I was looking at posts from the Atari-MIDI forum when what to my wondering eyes did appear, but a upload notice of programs I have never heard of before. Whats more, they were algorithmic applications ( right up my alley). The author known as Jonathan then posted about it. A welcome set of programs to the TAMW collection.
These set of programs very much resemble Wolfgang Martin Stroh's Algorithmic package set of programs in that Wolfgangs programs were programed in GFA Basic as was this set.They are easy to use , yet give nice results. You could call them algorithmic players, as you can start them and just leave them alone and they will happily create thier own music! However you can change parameters with the mouse and other shortcut keys as you can interact with the program.
Below is an extract from the user manual which is provided in the ZIP.
Welcome to the Variegated Collection of tools for the Atari ST. These were developed in GFA Basic and are intended mainly for improvisational purposes, but could also be used to generate midi note information to feed into midi arpeggiators or the Cubase IPS, for example. As such, they contain no timing routines, cannot sync to midi clock or timecode, and are probably not as configurable as you might like.
Sorry, but they do the job I wanted them to do, so never developed beyond this!
However, the basic source code is included in this package and so can be amended to meet you needs. If you intend to do this, please read the included README.TXT file for details.
Both programs were designed to be used in the studio or on stage where a group of musicians can see the screen for cues on what chords are being used, but otherwise use their ears to follow tempo, melody, etc. So you won't find bpm indicators here!
The programs can be left to do their thing or can be 'conducted' by someone using the mouse and keyboard.
This program generates midi note data which splits the octave into thirds or quarters.
Move the mouse right/left to vary the range of pitches which are generated - leave it on the left of the screen for all bass notes, move to the right to include higher frequencies.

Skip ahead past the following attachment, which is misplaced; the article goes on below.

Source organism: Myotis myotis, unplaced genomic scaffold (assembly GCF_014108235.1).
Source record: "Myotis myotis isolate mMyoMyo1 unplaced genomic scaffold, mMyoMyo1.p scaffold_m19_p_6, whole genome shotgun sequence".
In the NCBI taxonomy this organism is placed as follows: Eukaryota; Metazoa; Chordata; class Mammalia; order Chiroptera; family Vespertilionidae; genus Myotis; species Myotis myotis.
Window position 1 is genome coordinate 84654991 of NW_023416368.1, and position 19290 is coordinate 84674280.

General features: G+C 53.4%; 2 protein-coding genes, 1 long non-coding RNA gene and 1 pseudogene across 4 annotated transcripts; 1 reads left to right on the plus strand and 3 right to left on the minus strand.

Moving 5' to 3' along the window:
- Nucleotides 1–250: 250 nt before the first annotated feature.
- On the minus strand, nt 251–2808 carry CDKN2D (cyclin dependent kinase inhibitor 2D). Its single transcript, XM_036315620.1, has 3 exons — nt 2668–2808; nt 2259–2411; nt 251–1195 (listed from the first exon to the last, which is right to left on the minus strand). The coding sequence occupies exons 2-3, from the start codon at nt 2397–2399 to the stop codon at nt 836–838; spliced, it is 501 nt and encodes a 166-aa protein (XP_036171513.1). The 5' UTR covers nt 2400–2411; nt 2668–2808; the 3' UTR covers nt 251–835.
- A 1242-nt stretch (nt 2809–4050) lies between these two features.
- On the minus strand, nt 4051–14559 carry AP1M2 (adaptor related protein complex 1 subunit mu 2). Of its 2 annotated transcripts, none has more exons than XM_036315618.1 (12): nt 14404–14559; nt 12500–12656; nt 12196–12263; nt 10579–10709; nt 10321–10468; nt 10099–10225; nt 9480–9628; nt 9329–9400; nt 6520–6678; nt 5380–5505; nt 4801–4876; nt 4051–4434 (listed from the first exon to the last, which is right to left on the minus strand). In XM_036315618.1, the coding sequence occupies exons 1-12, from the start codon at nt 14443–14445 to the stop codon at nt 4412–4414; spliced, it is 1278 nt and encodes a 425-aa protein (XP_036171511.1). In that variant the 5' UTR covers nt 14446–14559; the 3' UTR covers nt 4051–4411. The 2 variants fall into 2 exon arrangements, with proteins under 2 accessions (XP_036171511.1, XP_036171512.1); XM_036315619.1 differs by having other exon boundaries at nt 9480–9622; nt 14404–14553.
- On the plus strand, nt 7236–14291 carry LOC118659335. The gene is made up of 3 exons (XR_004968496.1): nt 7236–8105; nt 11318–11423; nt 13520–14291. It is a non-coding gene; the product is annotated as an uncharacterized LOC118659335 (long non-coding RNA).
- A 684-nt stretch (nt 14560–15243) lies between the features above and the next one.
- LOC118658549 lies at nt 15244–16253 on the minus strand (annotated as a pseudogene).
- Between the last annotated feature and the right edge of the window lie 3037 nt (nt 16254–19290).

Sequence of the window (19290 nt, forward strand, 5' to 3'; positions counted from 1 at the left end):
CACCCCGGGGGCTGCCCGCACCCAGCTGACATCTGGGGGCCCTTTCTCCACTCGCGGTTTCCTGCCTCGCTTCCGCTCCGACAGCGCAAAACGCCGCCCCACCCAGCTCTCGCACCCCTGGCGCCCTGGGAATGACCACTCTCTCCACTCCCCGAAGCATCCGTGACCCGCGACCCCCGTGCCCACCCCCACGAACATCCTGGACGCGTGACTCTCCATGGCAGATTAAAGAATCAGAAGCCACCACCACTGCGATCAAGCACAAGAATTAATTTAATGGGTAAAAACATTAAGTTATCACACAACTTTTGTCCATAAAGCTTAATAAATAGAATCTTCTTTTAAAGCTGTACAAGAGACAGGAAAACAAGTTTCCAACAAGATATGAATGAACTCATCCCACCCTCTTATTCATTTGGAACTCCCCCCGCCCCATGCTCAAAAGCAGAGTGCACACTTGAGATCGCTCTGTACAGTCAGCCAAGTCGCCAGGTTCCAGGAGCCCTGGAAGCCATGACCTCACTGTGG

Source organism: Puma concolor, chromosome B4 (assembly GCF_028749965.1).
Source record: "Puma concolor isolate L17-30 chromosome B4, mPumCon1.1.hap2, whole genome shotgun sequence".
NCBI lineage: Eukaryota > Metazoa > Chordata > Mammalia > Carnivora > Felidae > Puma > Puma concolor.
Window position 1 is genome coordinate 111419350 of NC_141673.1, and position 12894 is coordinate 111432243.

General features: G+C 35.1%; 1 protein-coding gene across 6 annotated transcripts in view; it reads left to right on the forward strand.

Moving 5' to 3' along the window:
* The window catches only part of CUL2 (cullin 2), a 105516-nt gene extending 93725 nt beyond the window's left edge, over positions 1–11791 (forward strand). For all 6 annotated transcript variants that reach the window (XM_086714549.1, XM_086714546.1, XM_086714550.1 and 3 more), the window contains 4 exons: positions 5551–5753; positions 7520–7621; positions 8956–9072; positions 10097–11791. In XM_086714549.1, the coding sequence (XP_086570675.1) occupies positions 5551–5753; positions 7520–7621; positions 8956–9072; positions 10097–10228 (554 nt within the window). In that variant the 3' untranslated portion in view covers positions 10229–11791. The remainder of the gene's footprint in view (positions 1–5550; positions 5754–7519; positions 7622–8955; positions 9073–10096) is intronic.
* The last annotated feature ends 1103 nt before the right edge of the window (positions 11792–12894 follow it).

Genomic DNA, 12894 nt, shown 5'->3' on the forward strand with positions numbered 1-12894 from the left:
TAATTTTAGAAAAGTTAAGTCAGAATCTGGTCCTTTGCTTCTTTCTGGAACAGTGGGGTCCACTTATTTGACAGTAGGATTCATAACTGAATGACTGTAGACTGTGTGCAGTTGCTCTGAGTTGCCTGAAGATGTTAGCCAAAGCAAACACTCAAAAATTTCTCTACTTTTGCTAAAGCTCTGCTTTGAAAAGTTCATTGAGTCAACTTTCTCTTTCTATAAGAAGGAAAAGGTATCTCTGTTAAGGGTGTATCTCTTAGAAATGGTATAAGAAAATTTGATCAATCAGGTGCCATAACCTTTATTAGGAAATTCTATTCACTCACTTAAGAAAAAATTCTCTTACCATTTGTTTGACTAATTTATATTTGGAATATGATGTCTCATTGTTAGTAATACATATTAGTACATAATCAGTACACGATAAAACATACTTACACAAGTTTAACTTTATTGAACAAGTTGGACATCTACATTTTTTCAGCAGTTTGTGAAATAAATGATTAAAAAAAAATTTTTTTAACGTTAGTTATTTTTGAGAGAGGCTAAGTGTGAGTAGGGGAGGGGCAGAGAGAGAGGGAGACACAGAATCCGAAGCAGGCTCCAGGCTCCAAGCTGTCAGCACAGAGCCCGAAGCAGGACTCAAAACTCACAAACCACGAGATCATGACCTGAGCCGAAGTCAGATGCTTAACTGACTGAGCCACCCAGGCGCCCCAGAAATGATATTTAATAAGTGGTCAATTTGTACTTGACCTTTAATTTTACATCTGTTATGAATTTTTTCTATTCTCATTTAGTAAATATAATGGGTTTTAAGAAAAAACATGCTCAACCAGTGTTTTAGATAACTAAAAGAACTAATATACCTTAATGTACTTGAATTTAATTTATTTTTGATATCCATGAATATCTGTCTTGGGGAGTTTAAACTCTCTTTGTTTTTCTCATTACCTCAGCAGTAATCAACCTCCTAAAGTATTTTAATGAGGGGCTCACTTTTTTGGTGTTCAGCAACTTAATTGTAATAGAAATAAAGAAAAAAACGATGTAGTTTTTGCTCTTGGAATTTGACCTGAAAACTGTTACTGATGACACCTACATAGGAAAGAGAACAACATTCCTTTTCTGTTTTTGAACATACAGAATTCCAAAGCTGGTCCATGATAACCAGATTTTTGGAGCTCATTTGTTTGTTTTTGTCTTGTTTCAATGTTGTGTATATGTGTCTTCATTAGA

Move the mouse up/down to vary the duration of each note, and the note density - leave it on the bottom of the screen for slow, laid back styles, and move it upwards to get progressively faster.
Clicking the left & right mouse buttons will switch you between 3rds & 4ths, displaying a box around the chosen option.
Press keys 1-4 to change the key of the notes used.
Press the Q key to exit the program.
This program generates midi note data which plays notes from the displayed chord progression. As it plays, a black dot moves across the screen through 64 positions, which can be likened to a standard bar in music notation.
Move the mouse right/left to vary the speed at which the dot moves - i.e. how quickly each chord is played.
Move the mouse up/down to vary the the note density - i.e. with the mouse at the top of the screen, the notes come thick & fast
Clicking the left & right mouse buttons will change the overall midi amplitude, but the effect is fairly subtle.
Press the spacebar (or any other key except Q) to change the chord progression.
Press the Q key to exit the program.
A couple of things to note - Note density & amplitude change instantly, speed only changes after the dot reaches the end of the line, whilst the chord progression (and exiting the program) only changes at the end of the progression (i.e. when all the displayed chords have been played). Pressing 'space' once during play is enough to trigger the new progression when it reaches the end of the current one.
You can give feedback at email@example.com